appeared on June 2000. They claim that the beer respondents,
which owned 90 per cent of Brewers Retail Inc. at the time, were
unjustly enriched by the collection of this surcharge.
 The appellants argue that the motion judge erred in his
interpretation of the Liquor Control Act, as it appeared on June
2000, and that, correctly interpreted, the surcharge violated that
Act. Further, they argue that, even if constitutional, retroactive
legislation cannot be considered when determining whether there
was a juristic reason for a defendant’s enrichment. In their view,
only legislation in effect at the time of the enrichment can
provide a juristic reason.
 The relevant statutory provision of the Liquor Control Act
reads as follows:
Power and purposes of Board
3(1) The purposes of the Board are, and it has power,
( i) to fix the prices at which the various classes, varieties and brands
of liquor are to be sold and, except in the case of liquor sold through
an outlet designated by the Minister of National Revenue under
the Excise Act (Canada) as a duty free sales outlet, such prices shall
be the same at all government stores.
 The appellants’ argument is that the plain meaning of this
provision requires that the same price be charged to all beer purchasers and that differential prices to licensees are not permitted.
The respondents’ argument is that this provision was intended to
require that no differential price be imposed according to the geographic location of the buyer and to eliminate higher costs for
beer in Northern Ontario. In the respondents’ view, this provision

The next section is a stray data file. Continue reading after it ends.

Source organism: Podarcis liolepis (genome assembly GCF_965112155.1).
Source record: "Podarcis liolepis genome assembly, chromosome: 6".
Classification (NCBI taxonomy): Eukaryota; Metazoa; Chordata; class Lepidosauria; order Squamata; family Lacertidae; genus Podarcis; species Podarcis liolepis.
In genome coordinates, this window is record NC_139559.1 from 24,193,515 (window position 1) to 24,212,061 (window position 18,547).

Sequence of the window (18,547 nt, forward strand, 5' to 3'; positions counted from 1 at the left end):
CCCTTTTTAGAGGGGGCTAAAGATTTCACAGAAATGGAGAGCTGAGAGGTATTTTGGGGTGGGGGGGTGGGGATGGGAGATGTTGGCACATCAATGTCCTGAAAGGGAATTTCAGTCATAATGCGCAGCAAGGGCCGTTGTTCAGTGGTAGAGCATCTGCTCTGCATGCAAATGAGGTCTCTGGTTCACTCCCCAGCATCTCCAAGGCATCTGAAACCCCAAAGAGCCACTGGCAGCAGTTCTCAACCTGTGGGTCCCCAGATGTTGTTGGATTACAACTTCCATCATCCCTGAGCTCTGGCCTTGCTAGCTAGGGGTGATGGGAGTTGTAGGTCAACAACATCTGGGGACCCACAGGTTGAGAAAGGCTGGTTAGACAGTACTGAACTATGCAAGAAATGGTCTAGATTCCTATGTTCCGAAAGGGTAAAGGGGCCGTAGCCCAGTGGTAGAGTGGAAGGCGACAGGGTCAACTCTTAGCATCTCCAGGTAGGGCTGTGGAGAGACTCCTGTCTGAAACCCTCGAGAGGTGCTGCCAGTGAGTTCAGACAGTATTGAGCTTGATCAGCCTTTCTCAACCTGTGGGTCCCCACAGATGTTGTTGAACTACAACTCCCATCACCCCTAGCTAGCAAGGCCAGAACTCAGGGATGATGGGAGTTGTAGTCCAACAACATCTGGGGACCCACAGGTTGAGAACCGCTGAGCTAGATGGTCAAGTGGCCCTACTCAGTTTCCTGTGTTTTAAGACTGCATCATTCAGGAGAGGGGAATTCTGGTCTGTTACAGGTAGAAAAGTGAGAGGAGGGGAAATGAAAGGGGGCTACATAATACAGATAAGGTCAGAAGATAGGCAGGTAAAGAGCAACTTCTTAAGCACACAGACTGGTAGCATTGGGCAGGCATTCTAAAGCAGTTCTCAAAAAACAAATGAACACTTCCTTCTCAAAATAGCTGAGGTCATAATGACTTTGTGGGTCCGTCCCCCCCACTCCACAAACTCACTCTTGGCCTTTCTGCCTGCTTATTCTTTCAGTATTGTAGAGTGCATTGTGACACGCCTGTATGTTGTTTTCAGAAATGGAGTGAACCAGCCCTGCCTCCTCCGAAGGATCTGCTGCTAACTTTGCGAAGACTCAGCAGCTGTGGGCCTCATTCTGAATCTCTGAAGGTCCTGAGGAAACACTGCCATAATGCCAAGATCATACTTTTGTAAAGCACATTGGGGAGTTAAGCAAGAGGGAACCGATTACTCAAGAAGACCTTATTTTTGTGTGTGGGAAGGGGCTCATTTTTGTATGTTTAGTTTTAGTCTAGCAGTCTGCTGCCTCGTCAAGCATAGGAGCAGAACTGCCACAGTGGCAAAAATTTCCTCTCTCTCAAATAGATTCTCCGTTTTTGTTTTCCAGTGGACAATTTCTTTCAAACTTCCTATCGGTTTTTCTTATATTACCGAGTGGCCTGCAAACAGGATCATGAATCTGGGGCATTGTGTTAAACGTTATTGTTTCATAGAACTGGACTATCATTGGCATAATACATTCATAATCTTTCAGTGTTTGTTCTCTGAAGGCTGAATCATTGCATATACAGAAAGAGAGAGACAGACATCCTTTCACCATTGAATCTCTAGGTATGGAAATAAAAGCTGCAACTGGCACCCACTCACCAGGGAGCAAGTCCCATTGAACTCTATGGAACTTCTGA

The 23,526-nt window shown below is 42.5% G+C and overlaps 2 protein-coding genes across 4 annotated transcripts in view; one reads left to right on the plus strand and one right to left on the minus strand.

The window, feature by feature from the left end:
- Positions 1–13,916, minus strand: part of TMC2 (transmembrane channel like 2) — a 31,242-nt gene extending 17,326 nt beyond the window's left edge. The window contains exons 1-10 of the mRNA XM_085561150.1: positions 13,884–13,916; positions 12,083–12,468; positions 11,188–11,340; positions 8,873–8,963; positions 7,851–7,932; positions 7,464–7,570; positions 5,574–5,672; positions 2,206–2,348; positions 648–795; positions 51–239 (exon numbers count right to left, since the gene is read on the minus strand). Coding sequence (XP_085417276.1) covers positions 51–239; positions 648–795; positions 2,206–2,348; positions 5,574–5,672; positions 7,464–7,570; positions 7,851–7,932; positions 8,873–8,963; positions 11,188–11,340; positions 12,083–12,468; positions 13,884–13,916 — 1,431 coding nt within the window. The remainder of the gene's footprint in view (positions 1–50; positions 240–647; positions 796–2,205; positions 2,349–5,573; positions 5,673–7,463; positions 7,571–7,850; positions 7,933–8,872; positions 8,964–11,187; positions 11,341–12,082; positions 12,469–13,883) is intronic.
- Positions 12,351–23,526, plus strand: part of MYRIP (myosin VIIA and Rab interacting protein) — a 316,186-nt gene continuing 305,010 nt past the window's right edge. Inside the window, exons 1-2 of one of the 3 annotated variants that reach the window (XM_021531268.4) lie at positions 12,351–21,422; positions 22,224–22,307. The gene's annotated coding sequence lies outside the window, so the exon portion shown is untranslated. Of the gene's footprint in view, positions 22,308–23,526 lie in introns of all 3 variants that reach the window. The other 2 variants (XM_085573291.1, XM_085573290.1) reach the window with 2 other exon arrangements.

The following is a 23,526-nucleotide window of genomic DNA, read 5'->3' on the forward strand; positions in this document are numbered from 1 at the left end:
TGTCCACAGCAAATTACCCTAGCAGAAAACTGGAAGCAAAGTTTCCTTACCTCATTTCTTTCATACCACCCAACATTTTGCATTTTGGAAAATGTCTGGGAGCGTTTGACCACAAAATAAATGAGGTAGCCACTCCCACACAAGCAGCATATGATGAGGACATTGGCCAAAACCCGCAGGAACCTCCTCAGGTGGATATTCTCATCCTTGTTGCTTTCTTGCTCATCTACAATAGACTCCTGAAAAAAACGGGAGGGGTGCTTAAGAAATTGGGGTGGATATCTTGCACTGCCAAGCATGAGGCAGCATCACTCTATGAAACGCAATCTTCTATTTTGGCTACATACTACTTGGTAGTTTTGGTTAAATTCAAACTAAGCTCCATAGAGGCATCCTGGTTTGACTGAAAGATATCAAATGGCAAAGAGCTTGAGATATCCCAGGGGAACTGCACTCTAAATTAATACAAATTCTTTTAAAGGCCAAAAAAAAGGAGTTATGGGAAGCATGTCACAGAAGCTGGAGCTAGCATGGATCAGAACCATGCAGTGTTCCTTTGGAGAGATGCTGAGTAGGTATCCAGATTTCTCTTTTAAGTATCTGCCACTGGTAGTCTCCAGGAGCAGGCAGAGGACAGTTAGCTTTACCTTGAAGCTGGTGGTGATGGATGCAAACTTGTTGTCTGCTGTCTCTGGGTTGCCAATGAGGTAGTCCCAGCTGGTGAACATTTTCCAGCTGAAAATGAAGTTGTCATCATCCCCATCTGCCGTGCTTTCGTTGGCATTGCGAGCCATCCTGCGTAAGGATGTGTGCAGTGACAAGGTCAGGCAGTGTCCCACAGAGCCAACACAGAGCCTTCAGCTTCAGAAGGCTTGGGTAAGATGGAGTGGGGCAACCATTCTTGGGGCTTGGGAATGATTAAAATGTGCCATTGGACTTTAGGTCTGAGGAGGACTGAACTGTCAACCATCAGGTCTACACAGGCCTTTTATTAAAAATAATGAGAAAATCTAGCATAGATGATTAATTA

does not prohibit differential pricing among classes, varieties
and brands as long as the price for each is the same at all government stores (subject to the exception). Accordingly, just as the
price for six-packs of beer and 12-packs, for example, can diverge
so long as the price for each is the same at all government stores,
so can the price of liquor (which includes beer) intended for sale
to each channel of consumer and licensee purchasers diverge. The
respondents argue that this interpretation is consistent with
decades of LCBO and Brewers Retail Inc. practice. They therefore
submit that s. 3(1)( i) permits the LCBO to differentiate as to
price between consumers and licensees.
 The motion judge favoured the interpretation advanced by
the respondents, and, at paras. 257-259 of his reasons, stated:
The approach to interpretation is teleological or purposeful and to interpret
a statute, the words of the statute are to be read in their entire context and in